In a major US survey, Glamour and L’Oréal Paris talked to 2,000 American women about self-esteem and their hopes for the future.
First, the good news. Forget what you’ve heard (and, uh, might be feeling) about American anxiety: By and large, women are optimistic about their lives and their futures. Three-quarters believe they’re making progress toward their life goals, and 67 percent believe they’ll be better off in the next five years. That’s a huge jump from Glamour’s results two years ago, when only 42 percent had that optimistic outlook.
And when it comes to confidence: Ladies, we’ve turned a corner. The majority of women across all generations, ethnicities, incomes, and zip codes are happy with their overall appearance and are more likely to use positive words like happy(58%), smart (56%), and confident (41%) to describe themselves than negative words….
….the survey shows how wrapped up many of us are in our looks overall: 44 percent of women consider their appearance a key part of their identity, outranking being a mom, or their job, religion, or heritage. That’s not necessarily a bad thing—our looks are part of our personal awesomeness, and by the way, 64 percent of us say we’re happy with our overall appearance. But “the danger is when appearance becomes the most important thing that defines you, and I see shades of this in the data,” says Pence. Barbara Risman, Ph.D., professor of sociology at the University of Illinois in Chicago, agrees: “What struck me is that the vast majority of women believe that the way they look determines their success in life—even how well they do in the labor force.” Indeed, 73 percent of our survey takers say being “beautiful” helps women get ahead at work, and 84 percent believe it gives them an edge in life in general. That may be true in our appearance-obsessed culture—and it’s not exactly a relaxing reality to wake up to every morning.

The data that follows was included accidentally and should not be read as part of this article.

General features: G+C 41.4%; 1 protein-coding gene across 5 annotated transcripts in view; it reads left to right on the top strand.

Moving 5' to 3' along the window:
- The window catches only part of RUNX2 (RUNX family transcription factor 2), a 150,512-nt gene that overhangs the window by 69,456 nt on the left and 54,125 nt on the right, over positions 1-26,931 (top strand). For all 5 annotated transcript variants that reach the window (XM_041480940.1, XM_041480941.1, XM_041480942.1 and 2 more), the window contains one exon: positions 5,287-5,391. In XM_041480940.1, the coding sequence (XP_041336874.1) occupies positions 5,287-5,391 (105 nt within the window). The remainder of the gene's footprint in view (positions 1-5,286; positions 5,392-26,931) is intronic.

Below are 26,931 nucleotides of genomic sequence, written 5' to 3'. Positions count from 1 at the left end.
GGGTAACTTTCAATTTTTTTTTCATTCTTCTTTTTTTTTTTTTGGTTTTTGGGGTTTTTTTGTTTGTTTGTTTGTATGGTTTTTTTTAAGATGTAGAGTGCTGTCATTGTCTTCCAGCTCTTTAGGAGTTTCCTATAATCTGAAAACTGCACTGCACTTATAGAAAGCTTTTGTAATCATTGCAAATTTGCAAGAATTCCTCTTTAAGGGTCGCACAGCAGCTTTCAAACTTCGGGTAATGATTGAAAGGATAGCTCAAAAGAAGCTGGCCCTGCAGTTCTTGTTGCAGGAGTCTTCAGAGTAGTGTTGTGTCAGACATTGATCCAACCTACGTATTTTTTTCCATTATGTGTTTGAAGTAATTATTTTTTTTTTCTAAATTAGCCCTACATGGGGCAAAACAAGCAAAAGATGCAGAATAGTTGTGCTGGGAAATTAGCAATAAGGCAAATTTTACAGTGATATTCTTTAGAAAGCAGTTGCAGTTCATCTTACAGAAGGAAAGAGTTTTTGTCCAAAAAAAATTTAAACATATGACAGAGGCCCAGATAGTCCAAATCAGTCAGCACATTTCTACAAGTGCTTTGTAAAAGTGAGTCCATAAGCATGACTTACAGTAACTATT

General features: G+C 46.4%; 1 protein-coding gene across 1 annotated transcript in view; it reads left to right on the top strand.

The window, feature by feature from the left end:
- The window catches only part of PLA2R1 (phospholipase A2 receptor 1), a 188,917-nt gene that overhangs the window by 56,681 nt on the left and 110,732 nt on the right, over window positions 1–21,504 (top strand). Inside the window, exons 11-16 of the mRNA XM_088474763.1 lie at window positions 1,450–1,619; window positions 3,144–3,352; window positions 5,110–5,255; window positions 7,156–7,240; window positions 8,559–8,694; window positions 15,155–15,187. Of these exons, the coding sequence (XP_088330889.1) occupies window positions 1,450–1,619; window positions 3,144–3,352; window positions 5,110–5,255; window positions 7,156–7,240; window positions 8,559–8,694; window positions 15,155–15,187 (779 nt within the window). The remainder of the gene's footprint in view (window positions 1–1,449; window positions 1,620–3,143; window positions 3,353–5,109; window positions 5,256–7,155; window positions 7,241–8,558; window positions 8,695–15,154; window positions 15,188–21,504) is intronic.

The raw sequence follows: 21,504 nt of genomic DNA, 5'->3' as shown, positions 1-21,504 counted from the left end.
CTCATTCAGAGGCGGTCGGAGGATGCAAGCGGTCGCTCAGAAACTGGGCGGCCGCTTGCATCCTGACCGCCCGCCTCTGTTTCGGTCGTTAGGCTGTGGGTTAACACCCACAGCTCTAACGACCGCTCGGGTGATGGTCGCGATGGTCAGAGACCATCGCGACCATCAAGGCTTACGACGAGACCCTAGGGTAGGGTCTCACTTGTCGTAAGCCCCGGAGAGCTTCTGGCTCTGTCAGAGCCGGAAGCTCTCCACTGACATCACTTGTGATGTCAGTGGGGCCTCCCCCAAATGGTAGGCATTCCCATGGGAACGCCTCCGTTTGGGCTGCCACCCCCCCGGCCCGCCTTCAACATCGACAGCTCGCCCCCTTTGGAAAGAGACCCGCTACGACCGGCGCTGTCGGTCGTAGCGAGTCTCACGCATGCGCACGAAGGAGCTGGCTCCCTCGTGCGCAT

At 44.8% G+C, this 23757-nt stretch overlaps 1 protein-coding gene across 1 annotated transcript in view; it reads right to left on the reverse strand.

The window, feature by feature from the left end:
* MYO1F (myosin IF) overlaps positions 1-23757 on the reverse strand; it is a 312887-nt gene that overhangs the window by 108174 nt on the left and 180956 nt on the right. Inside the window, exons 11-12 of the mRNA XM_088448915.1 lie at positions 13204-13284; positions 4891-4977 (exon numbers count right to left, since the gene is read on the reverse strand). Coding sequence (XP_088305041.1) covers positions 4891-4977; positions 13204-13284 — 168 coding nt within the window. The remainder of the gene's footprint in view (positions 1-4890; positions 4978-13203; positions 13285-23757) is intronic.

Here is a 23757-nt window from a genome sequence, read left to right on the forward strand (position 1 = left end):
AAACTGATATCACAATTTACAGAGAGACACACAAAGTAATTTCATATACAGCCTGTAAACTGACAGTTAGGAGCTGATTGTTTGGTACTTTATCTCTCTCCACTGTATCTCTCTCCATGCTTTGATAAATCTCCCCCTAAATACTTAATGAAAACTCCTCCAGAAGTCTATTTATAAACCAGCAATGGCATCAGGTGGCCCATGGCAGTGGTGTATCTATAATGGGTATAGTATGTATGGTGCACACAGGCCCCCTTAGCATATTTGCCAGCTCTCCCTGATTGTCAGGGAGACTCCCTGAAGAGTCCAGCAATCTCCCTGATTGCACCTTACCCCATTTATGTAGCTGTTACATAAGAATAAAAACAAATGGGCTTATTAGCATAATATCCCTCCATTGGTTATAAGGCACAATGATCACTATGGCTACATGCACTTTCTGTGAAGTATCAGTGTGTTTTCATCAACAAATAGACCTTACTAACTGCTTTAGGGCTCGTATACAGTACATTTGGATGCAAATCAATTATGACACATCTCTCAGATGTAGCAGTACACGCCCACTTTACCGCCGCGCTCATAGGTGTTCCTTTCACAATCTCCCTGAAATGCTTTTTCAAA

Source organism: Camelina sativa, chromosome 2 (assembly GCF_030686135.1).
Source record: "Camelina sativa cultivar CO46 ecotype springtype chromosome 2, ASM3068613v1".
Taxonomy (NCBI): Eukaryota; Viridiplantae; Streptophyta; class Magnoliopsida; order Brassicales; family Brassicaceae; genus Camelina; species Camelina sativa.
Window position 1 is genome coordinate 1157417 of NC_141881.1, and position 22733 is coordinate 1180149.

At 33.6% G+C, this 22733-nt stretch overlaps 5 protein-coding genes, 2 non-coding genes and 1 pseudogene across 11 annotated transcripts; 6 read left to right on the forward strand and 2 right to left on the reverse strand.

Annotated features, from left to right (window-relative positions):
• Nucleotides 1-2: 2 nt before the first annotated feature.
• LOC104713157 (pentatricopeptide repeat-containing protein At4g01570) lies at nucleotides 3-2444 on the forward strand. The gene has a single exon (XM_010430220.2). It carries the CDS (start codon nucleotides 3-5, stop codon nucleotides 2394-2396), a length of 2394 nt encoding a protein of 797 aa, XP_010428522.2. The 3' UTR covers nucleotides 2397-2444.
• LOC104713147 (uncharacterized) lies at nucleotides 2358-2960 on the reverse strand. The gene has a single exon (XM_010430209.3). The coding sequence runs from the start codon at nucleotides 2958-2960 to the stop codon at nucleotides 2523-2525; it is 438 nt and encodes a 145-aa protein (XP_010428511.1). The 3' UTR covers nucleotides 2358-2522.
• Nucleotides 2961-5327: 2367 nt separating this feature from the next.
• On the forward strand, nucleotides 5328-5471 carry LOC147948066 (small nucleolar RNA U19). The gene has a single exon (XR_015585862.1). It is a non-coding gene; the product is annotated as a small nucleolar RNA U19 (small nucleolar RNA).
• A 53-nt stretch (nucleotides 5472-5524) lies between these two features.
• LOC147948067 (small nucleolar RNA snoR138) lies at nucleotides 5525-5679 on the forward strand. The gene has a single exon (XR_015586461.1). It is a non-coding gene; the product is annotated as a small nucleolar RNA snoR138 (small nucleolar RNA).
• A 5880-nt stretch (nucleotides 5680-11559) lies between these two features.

Read the report here.